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At least five Republican-led states including Iowa have extended unemployment benefits to people who've lost jobs over vaccine mandates, and a smattering of others may soon follow.
Workers who quit or are fired for cause — including for defying company policy — are generally ineligible for claiming jobless benefits. But Arkansas, Florida, Iowa, Kansas and Tennessee have carved out exceptions for those who won't submit to the coronavirus vaccine regimens that many companies now require. Similar ideas have been floated in Wyoming, Wisconsin and Missouri.
The changes are among other state measures seeking to curtail what detractors say is President Joe Biden's overreach into health care decisions. His vaccine-or-test requirement for businesses with at least 100 employees — which Iowa is among the states contesting — and a separate vaccine mandate for health care workers will get a Sept. 7 hearing before the U.S. Supreme Court.
Monday, Biden told a group of governors that the next step in facing the pandemic will have to come from the states.
“Look, there is no federal solution," he said after joining the White House COVID-19 response team's regular call with the National Governors Association. "This gets solved at the state level."
In his first public remarks about the pandemic after Christmas, Biden nevertheless sought to highlight what his administration is doing to respond to the omicron variant outbreak.
"We're mobilizing an additional 1,000 military doctors and nurses and medics to help staff hospitals," he said. The Federal Emergency Management Agency “is deploying hundreds of ambulances and EMS crews to transport patients."
"The bottom line is we want to assure the American people that we're prepared," Biden added.
The president also pointed out that the availability of vaccines has left Americans in a much safer place today than at the beginning of the pandemic — if only more people would use them.
Critics of the new state jobless benefits say these states are encouraging people to skip shots that public health experts say offer the best line of defense against the coronavirus. In Iowa, for instance, more than 81 percent of the patients being treated as of last week in the state’s hospitals were unvaccinated.
Observers say it's a mark of the politicization of the coronavirus — with fights flaring over business closures, mask mandates and more — and how it has scrambled state politics and altered long-held positions. It wasn't long ago, they note, that two dozen Republican-led states moved to do away with extra federal unemployment aid to compel residents to return to the workforce and ease labor shortages.
"These governors, who are using the unemployment insurance system in a moment of political theater to make a statement about the vaccine mandate, are the same folks who turned off unemployment benefits early for millions of workers over the summer," said Rebecca Dixon, the executive director of the left-leaning National Employment Law Project. Arkansas, Iowa, Tennessee and Florida cut federal unemployment aid early.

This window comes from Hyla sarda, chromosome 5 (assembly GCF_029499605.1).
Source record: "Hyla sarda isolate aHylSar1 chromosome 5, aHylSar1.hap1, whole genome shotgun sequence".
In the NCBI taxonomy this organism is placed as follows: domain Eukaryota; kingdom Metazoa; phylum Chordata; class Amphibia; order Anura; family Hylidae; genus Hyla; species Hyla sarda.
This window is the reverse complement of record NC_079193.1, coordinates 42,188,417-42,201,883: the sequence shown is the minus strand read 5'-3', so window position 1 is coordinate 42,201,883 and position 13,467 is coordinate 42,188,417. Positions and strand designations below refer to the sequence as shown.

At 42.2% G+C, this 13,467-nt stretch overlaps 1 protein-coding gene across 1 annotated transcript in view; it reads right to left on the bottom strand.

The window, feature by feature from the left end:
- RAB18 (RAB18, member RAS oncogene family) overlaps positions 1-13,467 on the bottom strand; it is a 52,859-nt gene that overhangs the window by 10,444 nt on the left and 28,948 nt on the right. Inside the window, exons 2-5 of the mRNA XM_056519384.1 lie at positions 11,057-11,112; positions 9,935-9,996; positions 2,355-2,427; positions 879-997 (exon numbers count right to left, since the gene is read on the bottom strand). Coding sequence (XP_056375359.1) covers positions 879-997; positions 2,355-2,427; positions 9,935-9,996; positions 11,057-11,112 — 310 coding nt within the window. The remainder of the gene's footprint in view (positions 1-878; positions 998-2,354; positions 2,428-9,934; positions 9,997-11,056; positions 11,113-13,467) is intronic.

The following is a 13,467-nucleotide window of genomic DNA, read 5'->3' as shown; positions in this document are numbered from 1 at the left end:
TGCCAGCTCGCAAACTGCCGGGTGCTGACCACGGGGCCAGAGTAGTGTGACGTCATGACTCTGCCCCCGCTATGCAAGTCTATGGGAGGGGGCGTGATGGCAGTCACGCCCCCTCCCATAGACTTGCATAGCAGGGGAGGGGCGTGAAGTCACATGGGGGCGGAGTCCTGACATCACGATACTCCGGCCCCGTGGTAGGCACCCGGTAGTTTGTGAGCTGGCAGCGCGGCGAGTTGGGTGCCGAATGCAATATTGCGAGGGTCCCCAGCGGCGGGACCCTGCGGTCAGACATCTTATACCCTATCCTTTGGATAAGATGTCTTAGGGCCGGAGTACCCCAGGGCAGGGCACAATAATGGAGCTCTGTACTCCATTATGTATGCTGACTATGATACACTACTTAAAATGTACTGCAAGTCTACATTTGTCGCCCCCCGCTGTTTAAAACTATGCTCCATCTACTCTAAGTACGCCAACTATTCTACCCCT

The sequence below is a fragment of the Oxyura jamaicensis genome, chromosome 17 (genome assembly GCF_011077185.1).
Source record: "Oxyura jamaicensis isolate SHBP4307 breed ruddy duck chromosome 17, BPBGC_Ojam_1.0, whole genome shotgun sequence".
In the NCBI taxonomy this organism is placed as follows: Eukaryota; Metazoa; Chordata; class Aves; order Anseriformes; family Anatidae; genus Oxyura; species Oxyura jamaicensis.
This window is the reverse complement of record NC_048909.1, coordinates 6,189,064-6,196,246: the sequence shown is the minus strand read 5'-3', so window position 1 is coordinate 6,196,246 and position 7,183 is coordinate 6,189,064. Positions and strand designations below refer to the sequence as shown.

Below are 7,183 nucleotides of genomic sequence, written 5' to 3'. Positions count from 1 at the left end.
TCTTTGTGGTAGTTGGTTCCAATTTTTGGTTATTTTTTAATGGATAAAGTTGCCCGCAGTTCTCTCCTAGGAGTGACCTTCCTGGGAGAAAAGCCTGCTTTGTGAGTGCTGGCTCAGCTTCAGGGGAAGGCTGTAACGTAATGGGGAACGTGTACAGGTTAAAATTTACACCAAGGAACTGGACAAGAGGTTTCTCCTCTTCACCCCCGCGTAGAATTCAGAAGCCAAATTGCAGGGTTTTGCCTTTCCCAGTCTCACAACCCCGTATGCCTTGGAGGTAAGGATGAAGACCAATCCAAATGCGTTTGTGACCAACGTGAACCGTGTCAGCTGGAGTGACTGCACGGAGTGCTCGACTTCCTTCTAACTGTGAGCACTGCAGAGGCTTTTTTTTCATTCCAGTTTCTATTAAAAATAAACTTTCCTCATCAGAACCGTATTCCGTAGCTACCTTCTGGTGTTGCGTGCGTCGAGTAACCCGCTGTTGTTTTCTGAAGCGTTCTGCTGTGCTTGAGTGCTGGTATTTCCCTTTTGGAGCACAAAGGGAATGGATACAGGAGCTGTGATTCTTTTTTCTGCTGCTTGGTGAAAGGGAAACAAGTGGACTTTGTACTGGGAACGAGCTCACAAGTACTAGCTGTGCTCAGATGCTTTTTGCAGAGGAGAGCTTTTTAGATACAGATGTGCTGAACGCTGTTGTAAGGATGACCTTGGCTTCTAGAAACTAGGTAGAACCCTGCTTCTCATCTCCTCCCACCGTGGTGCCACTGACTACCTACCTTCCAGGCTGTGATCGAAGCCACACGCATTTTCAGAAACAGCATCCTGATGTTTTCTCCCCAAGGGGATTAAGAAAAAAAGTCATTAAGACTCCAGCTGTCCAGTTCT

But backers insist that Americans should be able to decide for themselves whether to get vaccinated.
Republican Kansas Senate President Ty Masterson has broadly criticized vaccine mandates as ineffective and unfair, at one point tweeting: "Kansans have made it clear that they choose freedom over Faucism" — a play on the name of the nation's leading infectious-disease expert, Anthony Fauci, whose guidance during the pandemic has made him a target for the right.
Masterson also has brushed aside concerns the rule changes would lead to a rush of unemployment claims that could drain the state's unemployment insurance fund and weigh on businesses.
"To have a hit on the fund, you have to have an employer that is denying the medical and individual rights of the employee, and firing them for it," Masterson said. "Simple solution: Don't do that."
It's unclear how many workplaces mandate inoculations among their staffs. A Kaiser Family Foundation survey from October found that about a quarter of the respondents reported that their employers had a vaccination requirement.
As of Dec., at least 2,640 of the nation's 6,000 hospitals had some form of a vaccine requirement, according to data maintained by the American Hospital Association. That's about 44 percent, up from about 41 percent in October.
Surveys suggest relatively few people have left jobs because of company vaccine mandates; Kaiser's poll shows 5 percent of unvaccinated adults fall into this category.
In a special session in October, Iowa lawmakers passed House File 902, a bill intended to soften the financial blow associated with COVID-19 firings over a vaccine mandate. The new law also would allow employees in private Iowa businesses to claim they are medically vulnerable or have a religious objection to a mandated vaccine based solely on their statements, rather than with backing of a bona fide professional.
A few other states are considering similar measures.
A House bill in Wyoming focused on benefits for workers leaving employers over federal vaccine policies was up for consideration in a special session last week, according to the Casper Star-Tribune. A similar measure was proposed by Wisconsin Republicans before being vetoed by the Democratic governor, according to the Wisconsin Examiner.
Missouri Chamber of Commerce President Dan Mehan said he expects the issue of unemployment benefits for the unvaccinated to be proposed soon and is preparing to fight it.
"We don't want to see undue costs brought into play as a result of this," Mehan said.